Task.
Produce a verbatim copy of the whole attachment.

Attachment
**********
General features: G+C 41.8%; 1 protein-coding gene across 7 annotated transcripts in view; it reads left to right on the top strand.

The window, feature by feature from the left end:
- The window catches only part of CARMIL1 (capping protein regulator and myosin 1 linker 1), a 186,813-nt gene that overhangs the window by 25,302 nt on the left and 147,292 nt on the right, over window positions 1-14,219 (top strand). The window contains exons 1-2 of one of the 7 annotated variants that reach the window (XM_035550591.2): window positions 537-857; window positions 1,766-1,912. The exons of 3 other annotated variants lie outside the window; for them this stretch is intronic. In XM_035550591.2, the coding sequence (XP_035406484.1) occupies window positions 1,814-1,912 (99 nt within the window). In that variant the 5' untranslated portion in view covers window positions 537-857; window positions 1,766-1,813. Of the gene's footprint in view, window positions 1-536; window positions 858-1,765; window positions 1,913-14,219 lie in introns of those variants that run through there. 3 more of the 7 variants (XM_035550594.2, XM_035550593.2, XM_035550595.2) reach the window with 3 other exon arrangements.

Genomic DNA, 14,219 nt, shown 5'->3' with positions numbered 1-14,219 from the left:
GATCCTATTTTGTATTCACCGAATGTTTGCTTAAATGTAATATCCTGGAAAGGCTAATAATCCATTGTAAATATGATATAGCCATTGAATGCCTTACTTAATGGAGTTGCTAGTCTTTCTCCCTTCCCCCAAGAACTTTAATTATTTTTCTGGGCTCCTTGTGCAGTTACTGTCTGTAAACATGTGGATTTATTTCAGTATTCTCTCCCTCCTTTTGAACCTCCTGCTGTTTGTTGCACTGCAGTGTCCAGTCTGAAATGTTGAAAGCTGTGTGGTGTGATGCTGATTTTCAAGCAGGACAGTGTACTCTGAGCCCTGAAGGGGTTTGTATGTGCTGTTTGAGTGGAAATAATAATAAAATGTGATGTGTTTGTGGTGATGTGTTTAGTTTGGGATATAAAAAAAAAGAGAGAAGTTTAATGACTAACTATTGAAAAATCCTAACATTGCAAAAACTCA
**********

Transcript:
General features: G+C 41.8%; 1 protein-coding gene across 7 annotated transcripts in view; it reads left to right on the top strand.

The window, feature by feature from the left end:
- The window catches only part of CARMIL1 (capping protein regulator and myosin 1 linker 1), a 186,813-nt gene that overhangs the window by 25,302 nt on the left and 147,292 nt on the right, over window positions 1-14,219 (top strand). The window contains exons 1-2 of one of the 7 annotated variants that reach the window (XM_035550591.2): window positions 537-857; window positions 1,766-1,912. The exons of 3 other annotated variants lie outside the window; for them this stretch is intronic. In XM_035550591.2, the coding sequence (XP_035406484.1) occupies window positions 1,814-1,912 (99 nt within the window). In that variant the 5' untranslated portion in view covers window positions 537-857; window positions 1,766-1,813. Of the gene's footprint in view, window positions 1-536; window positions 858-1,765; window positions 1,913-14,219 lie in introns of those variants that run through there. 3 more of the 7 variants (XM_035550594.2, XM_035550593.2, XM_035550595.2) reach the window with 3 other exon arrangements.

Genomic DNA, 14,219 nt, shown 5'->3' with positions numbered 1-14,219 from the left:
GATCCTATTTTGTATTCACCGAATGTTTGCTTAAATGTAATATCCTGGAAAGGCTAATAATCCATTGTAAATATGATATAGCCATTGAATGCCTTACTTAATGGAGTTGCTAGTCTTTCTCCCTTCCCCCAAGAACTTTAATTATTTTTCTGGGCTCCTTGTGCAGTTACTGTCTGTAAACATGTGGATTTATTTCAGTATTCTCTCCCTCCTTTTGAACCTCCTGCTGTTTGTTGCACTGCAGTGTCCAGTCTGAAATGTTGAAAGCTGTGTGGTGTGATGCTGATTTTCAAGCAGGACAGTGTACTCTGAGCCCTGAAGGGGTTTGTATGTGCTGTTTGAGTGGAAATAATAATAAAATGTGATGTGTTTGTGGTGATGTGTTTAGTTTGGGATATAAAAAAAAAGAGAGAAGTTTAATGACTAACTATTGAAAAATCCTAACATTGCAAAAACTCA